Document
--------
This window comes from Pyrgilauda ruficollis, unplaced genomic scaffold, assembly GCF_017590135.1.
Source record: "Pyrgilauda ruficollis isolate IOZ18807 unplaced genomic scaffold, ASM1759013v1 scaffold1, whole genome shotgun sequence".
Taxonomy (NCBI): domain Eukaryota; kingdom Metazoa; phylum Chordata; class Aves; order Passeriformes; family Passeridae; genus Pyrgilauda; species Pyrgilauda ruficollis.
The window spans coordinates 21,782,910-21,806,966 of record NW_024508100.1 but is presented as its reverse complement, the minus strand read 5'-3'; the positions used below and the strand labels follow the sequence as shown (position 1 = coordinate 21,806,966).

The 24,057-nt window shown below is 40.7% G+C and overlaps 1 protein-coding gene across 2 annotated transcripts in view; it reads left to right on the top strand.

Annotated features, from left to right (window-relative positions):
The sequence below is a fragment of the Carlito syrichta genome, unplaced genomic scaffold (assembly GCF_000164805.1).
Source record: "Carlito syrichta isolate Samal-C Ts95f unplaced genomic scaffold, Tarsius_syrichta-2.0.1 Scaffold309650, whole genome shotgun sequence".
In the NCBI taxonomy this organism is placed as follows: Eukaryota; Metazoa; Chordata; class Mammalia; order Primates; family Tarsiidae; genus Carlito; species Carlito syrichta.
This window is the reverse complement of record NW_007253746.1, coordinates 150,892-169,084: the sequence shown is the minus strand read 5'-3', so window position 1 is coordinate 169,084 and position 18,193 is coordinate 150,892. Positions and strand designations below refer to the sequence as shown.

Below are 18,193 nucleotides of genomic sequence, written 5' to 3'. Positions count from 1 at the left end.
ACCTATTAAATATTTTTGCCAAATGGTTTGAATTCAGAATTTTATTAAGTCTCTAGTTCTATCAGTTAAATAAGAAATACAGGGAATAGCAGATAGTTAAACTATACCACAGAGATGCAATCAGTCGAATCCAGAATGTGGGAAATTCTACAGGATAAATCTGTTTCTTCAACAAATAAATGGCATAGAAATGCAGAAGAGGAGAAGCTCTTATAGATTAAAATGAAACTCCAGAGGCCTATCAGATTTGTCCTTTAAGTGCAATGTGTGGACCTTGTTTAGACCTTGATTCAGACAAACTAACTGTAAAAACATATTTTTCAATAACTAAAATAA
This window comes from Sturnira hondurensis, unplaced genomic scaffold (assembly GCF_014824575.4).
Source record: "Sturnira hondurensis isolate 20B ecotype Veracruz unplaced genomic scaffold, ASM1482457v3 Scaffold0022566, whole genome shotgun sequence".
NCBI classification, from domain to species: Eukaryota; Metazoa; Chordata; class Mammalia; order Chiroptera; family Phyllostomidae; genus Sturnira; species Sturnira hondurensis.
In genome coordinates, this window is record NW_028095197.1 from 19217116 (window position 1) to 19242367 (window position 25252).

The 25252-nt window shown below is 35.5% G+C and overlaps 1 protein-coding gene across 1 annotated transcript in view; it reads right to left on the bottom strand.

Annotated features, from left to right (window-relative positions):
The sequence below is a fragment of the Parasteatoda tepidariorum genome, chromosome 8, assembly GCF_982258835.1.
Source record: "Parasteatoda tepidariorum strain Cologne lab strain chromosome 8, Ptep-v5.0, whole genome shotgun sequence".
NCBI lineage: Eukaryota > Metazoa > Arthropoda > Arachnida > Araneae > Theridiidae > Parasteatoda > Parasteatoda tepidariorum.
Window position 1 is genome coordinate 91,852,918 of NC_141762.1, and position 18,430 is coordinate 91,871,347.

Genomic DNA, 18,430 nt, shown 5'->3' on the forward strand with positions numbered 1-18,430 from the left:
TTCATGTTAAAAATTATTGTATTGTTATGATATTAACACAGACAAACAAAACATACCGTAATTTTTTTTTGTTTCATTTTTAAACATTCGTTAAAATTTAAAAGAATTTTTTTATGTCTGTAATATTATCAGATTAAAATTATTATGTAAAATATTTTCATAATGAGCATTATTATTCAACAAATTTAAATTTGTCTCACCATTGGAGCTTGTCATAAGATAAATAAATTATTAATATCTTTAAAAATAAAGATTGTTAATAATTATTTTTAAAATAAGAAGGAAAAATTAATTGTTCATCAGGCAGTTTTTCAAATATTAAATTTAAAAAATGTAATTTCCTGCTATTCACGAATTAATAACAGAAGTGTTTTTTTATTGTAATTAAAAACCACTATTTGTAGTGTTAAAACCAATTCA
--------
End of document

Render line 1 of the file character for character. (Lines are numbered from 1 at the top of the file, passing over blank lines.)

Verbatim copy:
This window comes from Pyrgilauda ruficollis, unplaced genomic scaffold, assembly GCF_017590135.1.